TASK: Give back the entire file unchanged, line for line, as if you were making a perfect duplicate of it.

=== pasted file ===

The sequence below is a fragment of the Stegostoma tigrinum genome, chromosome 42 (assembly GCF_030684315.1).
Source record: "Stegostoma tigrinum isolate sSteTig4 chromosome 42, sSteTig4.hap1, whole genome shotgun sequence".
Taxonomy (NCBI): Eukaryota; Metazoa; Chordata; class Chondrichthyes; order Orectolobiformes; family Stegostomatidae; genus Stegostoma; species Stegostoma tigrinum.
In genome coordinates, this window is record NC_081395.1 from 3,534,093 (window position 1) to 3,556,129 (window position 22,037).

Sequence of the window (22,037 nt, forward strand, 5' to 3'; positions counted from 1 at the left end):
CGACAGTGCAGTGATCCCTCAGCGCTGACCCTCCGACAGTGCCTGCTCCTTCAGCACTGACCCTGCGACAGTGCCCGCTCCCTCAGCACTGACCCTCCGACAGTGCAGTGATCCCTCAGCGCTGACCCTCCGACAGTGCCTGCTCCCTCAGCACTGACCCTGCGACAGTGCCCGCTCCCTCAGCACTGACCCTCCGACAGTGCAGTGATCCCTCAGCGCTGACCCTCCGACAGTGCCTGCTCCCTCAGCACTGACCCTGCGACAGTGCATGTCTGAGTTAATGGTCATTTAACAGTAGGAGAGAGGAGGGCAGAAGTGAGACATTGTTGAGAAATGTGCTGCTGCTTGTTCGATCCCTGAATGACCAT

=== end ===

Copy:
The sequence below is a fragment of the Stegostoma tigrinum genome, chromosome 42 (assembly GCF_030684315.1).
Source record: "Stegostoma tigrinum isolate sSteTig4 chromosome 42, sSteTig4.hap1, whole genome shotgun sequence".
Taxonomy (NCBI): Eukaryota; Metazoa; Chordata; class Chondrichthyes; order Orectolobiformes; family Stegostomatidae; genus Stegostoma; species Stegostoma tigrinum.
In genome coordinates, this window is record NC_081395.1 from 3,534,093 (window position 1) to 3,556,129 (window position 22,037).

Sequence of the window (22,037 nt, forward strand, 5' to 3'; positions counted from 1 at the left end):
CGACAGTGCAGTGATCCCTCAGCGCTGACCCTCCGACAGTGCCTGCTCCTTCAGCACTGACCCTGCGACAGTGCCCGCTCCCTCAGCACTGACCCTCCGACAGTGCAGTGATCCCTCAGCGCTGACCCTCCGACAGTGCCTGCTCCCTCAGCACTGACCCTGCGACAGTGCCCGCTCCCTCAGCACTGACCCTCCGACAGTGCAGTGATCCCTCAGCGCTGACCCTCCGACAGTGCCTGCTCCCTCAGCACTGACCCTGCGACAGTGCATGTCTGAGTTAATGGTCATTTAACAGTAGGAGAGAGGAGGGCAGAAGTGAGACATTGTTGAGAAATGTGCTGCTGCTTGTTCGATCCCTGAATGACCAT